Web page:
Fertilizing: Feeding the Soil, Not the Plant
> What is (and isn't) a fertilizer
> Why fertilize?
> What to use
> Understanding labels & terms
> Chemical vs. organic fertilizer
> When and how to fertilize
> How to protect the environment when fertilizing
Fertilizing is often referred to as “feeding” plants, but that’s not accurate. Plants feed themselves, producing their own food, sugars, and carbohydrates through the process of photosynthesis. Most of the 18 chemical elements plants need for healthy growth are already in the soil or the air and therefore don’t need to be added regularly. Rather than fertilizing on a calendar-based schedule, watch your plants and give them only what they need, at a time when they can use it. Also consider the cost of the fertilizer and any potential impact it may have on the environment.
Fertilizers are the nutrients (chemical elements) taken in by plants that are essential for their growth and development.
A FERTILIZER is a material added to the environment around the plant that directly impacts the plant, providing it with specific nutrients.
AN AMENDMENT is a material mixed into the soil that indirectly aids plant growth by improving the condition of the soil like its structure or texture, water retention, or microbial activity. Some organic amendments can contribute small amounts of nutrients as they break down but use as a fertilizer is not their primary purpose.
Plants get their nutrients from the minerals and organic matter in the soil or from added fertilizers and compost.
Nutrient needs vary from plant to plant and the ability of the soil to supply those nutrients varies by site, season, and weather condition.
Annuals, fast growers and crops need more: Rapidly growing plants, such as annual vegetable crops, generally need more nutrients than slowly growing plants, such as established perennials.
• Provides nutrients essential for optimum plant growth at the time they are needed.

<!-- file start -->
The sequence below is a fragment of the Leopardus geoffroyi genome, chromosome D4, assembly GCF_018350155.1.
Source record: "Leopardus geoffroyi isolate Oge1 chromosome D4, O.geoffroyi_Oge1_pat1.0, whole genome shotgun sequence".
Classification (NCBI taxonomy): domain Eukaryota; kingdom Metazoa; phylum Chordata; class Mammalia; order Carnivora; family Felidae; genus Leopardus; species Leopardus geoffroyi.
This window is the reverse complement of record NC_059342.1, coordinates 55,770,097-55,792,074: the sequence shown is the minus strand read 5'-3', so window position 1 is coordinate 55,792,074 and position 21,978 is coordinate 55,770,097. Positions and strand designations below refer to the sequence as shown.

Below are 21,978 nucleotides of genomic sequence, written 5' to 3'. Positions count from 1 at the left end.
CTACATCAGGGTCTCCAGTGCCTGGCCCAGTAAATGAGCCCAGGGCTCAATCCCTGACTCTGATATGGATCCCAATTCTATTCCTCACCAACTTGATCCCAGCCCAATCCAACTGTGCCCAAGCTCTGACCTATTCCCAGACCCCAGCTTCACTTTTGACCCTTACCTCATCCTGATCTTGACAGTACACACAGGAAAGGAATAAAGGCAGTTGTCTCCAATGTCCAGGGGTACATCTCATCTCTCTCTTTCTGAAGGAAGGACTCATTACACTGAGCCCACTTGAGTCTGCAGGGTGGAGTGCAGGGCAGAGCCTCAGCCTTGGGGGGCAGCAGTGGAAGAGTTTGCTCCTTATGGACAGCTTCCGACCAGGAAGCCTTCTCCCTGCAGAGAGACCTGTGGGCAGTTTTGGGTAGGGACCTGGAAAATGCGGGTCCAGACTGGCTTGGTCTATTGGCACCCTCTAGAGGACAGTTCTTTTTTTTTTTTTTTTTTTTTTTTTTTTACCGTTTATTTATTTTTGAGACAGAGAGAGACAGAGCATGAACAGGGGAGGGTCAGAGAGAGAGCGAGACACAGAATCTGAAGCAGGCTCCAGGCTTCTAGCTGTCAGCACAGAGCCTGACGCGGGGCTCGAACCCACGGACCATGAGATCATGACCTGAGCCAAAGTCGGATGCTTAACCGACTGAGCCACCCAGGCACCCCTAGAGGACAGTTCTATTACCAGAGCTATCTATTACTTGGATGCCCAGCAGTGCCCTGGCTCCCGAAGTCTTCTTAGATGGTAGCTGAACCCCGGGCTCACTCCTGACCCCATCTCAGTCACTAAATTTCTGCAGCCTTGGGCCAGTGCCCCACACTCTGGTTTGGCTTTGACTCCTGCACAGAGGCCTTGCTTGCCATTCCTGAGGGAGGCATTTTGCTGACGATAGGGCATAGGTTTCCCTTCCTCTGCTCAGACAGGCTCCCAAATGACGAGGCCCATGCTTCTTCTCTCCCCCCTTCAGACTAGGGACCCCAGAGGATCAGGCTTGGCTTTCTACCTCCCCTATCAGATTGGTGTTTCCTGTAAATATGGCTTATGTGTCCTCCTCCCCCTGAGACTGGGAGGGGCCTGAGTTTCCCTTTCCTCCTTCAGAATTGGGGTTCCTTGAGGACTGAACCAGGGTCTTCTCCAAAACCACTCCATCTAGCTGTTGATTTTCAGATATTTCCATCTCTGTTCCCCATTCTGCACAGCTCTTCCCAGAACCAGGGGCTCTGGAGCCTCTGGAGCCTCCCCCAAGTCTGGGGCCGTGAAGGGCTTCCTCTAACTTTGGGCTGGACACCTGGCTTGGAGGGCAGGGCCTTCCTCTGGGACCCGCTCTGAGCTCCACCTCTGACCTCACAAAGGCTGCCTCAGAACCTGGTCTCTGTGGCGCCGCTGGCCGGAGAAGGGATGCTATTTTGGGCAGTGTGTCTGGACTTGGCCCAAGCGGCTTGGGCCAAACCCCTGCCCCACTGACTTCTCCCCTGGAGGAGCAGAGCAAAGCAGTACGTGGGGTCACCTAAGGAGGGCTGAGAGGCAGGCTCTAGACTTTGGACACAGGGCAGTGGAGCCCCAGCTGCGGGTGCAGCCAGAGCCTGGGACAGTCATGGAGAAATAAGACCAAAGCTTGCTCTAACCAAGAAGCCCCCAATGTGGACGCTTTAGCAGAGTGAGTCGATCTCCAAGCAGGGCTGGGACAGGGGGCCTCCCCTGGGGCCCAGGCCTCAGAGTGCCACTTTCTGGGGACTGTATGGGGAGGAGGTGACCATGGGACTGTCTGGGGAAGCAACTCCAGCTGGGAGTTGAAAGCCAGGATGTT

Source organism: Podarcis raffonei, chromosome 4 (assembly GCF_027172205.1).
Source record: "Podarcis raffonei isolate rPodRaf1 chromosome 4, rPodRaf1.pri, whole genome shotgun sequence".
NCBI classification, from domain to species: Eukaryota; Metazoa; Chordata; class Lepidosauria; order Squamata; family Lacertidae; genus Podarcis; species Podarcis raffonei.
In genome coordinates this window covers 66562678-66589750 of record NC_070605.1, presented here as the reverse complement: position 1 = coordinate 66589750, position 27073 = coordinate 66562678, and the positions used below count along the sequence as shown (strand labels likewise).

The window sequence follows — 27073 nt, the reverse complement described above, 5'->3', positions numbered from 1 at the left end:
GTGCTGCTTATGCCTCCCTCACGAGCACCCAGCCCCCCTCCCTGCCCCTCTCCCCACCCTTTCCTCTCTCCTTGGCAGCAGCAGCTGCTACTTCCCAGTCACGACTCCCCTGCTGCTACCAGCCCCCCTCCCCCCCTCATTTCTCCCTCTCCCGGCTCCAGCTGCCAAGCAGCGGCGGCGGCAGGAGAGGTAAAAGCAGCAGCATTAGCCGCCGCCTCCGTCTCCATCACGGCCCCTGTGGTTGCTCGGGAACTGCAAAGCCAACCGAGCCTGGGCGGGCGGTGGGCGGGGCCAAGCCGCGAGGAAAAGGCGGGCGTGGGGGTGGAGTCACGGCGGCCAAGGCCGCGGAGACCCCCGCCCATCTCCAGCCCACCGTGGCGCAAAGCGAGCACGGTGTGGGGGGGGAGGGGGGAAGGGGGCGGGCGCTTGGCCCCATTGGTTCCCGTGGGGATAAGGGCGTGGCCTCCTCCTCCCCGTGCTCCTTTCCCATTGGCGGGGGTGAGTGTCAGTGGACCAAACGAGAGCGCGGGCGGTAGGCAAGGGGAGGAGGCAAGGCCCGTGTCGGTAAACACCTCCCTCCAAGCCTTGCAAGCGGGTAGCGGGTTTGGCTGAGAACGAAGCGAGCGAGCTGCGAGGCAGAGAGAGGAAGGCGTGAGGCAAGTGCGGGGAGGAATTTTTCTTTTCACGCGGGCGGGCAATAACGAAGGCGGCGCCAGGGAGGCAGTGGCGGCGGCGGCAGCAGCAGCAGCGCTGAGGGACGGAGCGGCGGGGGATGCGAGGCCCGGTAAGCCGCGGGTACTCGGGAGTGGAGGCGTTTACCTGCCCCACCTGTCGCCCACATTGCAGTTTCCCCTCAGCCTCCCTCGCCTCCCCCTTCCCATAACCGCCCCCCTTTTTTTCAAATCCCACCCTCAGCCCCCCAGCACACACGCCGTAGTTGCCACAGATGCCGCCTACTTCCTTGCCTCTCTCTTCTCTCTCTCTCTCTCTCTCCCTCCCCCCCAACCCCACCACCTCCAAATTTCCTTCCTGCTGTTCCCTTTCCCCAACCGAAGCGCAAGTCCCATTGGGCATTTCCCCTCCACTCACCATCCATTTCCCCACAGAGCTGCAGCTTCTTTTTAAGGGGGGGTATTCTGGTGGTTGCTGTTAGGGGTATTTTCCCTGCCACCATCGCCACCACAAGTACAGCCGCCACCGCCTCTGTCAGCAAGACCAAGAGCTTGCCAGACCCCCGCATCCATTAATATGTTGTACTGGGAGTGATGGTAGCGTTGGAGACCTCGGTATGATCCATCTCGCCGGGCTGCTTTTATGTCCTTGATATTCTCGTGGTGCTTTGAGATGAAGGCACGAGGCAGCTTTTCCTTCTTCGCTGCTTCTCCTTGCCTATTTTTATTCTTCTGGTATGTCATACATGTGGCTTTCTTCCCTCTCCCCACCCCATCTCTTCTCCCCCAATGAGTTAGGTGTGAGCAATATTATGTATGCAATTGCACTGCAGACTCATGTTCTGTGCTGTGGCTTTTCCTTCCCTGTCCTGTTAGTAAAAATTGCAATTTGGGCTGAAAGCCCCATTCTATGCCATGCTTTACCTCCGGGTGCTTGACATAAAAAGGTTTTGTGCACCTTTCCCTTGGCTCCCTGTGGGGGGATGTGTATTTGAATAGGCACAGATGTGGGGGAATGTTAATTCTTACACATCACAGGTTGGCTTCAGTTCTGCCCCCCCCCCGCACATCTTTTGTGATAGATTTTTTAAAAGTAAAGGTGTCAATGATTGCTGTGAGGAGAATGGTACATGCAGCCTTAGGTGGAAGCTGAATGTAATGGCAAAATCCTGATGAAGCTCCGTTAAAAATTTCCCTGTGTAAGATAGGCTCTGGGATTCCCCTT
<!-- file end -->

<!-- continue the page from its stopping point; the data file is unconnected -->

• Replenishes lost soil nutrients.
What kind of fertilizer to use depends on a number of things, including:
• the individual plant and its health status
• the stage of growth it is in
• how big it is
• the season of the year and the weather
• what you’re trying to achieve
• how quickly you want results
• whether you want an organic or synthetic product
• how you want to apply it
Read the label, not the advertising
Don’t be swayed by specialized packaging or fancy marketing – products for roses, citrus, azaleas and more. Just look at the label and see what is in the container - the N-P-K concentrations and any other additives. That’s all that matters.
Here’s a list of different types of materials used as fertilizers
CHEMICAL (synthetic) fertilizers:
Chemicals you use in your garden can impact groundwater and local watersheds. Excess nitrogen and phosphorus are associated with algal blooms (heavy growth of aquatic plants) and limited oxygen, and cause fish kills in lakes, bays, and non-flowing water bodies.
REDUCE THE IMPACT OF FERTILIZERS on water quality:
Figure out what is really needed: Apply only materials that are recommended based on results of a soil test.
Avoid excess: Avoid applying excess nitrogen and phosphorus fertilizer.
Use organic as far as possible: Use organic materials or slow-release fertilizers and incorporate into the soil.
Prevent runoff: Turn off irrigation when the soil is no longer absorbing water to prevent runoff.